Should the United States Change, Contain, or Engage Nuclear "Outliers" Iran and North Korea?
In this National Conversation, Robert Litwak and Thomas Friedman discuss whether countries such as Iran and North Korea, now branded nuclear "outliers" by the Obama Administration, can be integrated into the international community.
The National Conversation, a joint production of The Wilson Center and NPR, provides a non-partisan forum for deep dialogue and informed discussion of the most significant problems facing the nation and the world.
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In the Bush era, Iran and North Korea were branded “rogue” states for their flouting of international norms, and changing their regimes was the administration’s goal. The Obama administration has chosen instead to call these countries nuclear “outliers” and has proposed means other than regime change to bring them back into “the community of nations.” Can the “outliers” be integrated into the international community? And how should the United States respond if outlier regimes eschew integration and continue to augment their nuclear capabilities?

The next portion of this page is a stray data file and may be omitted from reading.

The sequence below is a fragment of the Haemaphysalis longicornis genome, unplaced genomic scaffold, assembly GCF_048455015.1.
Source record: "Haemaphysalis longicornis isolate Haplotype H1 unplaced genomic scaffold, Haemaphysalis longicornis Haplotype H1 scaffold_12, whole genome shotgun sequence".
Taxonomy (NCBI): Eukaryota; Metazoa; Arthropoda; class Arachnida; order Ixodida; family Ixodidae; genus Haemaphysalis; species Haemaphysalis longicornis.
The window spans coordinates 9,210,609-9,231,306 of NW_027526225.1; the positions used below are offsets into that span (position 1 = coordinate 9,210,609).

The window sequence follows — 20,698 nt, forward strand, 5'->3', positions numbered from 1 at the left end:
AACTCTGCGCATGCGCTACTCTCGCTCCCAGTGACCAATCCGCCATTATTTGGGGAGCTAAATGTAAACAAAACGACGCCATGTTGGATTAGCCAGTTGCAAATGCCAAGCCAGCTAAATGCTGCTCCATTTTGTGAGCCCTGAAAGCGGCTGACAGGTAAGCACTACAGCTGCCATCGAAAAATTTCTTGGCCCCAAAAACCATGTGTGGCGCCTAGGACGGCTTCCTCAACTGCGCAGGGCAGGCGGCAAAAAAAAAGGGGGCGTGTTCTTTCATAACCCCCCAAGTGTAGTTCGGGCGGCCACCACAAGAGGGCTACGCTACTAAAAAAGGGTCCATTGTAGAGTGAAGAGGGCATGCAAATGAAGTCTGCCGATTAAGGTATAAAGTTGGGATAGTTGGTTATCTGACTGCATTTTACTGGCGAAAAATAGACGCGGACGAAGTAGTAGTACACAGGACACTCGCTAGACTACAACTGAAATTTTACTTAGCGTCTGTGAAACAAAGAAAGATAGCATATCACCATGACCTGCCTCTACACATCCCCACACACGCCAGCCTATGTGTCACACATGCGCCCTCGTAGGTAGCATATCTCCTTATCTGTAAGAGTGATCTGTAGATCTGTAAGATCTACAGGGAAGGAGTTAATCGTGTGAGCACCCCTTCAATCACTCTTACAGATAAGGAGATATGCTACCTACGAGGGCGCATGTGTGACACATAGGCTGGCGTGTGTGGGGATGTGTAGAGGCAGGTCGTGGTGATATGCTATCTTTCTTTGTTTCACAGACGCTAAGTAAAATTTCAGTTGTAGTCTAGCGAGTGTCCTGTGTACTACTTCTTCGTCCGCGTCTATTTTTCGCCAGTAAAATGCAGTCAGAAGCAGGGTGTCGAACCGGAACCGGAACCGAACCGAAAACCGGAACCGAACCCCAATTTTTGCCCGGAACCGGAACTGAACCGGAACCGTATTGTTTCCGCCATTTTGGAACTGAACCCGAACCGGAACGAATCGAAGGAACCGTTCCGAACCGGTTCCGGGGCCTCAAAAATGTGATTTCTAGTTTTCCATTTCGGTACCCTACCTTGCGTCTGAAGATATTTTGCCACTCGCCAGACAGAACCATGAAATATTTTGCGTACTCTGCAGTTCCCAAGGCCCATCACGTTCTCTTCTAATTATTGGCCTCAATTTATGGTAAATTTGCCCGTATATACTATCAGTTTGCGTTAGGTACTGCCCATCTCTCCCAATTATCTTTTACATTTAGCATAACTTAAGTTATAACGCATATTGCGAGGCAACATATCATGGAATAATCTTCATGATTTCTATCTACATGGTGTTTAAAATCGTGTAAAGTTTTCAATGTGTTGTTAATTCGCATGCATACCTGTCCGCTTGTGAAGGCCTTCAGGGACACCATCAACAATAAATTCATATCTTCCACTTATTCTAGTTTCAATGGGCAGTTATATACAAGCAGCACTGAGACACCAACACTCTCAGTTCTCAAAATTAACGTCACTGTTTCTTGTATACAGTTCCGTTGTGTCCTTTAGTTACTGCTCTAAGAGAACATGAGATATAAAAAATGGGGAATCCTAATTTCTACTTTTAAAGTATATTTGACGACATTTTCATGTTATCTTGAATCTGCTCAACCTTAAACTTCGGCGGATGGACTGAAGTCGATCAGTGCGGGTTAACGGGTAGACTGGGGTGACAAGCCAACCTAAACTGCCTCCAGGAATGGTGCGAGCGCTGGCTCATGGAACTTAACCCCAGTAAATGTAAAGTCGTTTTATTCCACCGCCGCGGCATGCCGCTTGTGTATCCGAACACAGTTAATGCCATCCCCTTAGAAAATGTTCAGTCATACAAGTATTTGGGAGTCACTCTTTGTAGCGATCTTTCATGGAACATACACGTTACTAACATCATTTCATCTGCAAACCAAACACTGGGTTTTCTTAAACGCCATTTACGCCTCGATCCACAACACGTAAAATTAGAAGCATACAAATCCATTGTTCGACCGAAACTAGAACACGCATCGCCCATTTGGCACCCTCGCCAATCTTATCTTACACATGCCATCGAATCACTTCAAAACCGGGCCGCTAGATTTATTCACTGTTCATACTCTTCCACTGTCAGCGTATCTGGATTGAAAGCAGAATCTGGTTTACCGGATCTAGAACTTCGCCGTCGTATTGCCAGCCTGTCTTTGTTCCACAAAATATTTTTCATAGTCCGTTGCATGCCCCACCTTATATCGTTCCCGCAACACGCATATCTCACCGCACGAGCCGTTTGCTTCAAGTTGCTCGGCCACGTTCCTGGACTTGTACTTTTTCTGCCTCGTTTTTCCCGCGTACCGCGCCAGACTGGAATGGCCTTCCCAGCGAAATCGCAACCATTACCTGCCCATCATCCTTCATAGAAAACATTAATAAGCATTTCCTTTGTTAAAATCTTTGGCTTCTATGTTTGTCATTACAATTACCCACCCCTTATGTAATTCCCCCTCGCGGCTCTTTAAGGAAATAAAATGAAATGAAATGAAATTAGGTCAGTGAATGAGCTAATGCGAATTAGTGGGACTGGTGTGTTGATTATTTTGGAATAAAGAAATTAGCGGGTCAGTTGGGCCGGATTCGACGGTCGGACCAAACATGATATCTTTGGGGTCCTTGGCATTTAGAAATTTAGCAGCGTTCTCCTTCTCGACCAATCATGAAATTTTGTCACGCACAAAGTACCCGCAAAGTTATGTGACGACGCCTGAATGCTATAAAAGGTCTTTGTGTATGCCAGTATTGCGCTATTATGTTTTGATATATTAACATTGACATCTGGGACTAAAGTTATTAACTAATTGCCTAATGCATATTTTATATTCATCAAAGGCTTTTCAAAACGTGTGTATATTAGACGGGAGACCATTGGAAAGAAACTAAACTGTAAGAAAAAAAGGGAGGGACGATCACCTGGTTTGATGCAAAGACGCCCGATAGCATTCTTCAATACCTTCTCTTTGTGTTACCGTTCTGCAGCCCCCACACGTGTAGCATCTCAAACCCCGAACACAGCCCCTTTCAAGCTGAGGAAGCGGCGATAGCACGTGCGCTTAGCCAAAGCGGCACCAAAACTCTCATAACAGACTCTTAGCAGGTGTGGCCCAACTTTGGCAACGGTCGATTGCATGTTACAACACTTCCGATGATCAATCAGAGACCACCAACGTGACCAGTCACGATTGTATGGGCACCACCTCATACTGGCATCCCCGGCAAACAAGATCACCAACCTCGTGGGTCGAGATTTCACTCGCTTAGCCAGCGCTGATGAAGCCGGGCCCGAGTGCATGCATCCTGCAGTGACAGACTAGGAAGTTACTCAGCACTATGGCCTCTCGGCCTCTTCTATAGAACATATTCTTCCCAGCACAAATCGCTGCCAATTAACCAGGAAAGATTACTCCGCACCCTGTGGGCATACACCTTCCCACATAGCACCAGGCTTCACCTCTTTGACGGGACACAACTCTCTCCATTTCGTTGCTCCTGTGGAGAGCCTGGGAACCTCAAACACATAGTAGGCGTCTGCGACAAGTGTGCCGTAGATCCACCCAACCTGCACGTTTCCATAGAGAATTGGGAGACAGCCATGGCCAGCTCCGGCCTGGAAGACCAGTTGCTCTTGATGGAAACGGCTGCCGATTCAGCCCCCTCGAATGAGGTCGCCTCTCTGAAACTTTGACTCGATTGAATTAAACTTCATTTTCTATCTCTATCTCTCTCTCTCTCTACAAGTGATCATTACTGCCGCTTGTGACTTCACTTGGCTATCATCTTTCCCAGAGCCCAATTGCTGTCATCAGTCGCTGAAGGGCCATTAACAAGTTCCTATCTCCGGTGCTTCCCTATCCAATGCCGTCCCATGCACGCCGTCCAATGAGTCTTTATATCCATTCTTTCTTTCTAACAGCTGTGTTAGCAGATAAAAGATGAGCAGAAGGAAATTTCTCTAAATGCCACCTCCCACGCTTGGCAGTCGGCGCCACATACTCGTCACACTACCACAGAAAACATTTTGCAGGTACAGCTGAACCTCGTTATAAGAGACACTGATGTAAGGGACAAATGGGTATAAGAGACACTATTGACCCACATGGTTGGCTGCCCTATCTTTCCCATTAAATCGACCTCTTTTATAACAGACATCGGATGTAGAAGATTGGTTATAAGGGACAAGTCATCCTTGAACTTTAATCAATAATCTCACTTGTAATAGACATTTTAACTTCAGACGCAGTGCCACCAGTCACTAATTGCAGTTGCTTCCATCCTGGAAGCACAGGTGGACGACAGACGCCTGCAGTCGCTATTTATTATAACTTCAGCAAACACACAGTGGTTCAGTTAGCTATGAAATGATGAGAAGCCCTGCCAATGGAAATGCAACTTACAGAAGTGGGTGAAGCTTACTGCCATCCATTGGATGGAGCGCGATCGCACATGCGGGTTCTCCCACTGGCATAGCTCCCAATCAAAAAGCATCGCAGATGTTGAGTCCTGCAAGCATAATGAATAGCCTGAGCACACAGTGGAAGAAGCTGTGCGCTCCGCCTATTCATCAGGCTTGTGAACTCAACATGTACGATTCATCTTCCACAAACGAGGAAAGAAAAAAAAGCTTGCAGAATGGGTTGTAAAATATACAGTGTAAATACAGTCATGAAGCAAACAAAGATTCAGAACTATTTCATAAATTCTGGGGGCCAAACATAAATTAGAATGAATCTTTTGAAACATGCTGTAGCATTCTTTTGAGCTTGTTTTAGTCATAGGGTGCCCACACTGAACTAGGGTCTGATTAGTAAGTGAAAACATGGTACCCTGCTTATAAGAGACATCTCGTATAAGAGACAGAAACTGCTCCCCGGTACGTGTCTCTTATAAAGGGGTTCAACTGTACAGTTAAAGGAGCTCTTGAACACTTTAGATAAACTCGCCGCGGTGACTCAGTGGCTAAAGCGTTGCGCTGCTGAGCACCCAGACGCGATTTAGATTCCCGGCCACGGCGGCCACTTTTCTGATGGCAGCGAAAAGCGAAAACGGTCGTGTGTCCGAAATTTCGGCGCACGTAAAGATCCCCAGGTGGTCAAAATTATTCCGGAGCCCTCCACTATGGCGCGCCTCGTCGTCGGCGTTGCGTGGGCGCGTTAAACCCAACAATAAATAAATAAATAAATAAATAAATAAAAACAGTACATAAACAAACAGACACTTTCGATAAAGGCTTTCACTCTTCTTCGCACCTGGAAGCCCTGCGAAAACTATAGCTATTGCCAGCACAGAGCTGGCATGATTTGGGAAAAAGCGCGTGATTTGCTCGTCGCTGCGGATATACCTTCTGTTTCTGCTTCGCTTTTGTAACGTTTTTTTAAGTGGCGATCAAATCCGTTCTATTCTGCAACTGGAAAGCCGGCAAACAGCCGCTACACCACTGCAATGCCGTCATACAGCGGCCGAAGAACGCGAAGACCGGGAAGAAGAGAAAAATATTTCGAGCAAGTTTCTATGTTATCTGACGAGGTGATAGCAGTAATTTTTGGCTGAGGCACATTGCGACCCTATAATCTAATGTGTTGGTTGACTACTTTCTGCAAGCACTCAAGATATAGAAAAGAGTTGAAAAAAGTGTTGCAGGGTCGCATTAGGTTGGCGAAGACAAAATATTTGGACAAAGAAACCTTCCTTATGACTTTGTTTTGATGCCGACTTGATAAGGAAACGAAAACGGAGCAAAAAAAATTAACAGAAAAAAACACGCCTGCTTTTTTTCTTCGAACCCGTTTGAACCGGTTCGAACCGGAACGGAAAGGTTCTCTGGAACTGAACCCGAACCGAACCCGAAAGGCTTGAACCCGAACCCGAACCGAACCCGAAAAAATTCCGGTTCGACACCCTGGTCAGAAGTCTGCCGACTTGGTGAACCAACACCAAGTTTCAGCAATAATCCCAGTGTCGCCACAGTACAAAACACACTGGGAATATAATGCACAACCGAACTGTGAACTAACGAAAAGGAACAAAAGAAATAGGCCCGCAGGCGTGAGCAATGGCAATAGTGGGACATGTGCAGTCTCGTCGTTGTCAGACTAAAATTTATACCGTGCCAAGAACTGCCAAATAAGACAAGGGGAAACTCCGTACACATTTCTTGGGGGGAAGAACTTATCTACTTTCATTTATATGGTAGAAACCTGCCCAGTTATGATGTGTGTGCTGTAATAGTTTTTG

Outlier States: American Strategies to Change, Contain, or Engage Regimes, the successor to Litwak's influential Regime Change: U.S. Strategy through the Prism of 9/11 (2007), explores this significant policy adjustment and raises questions about its feasibility and its possible consequences.
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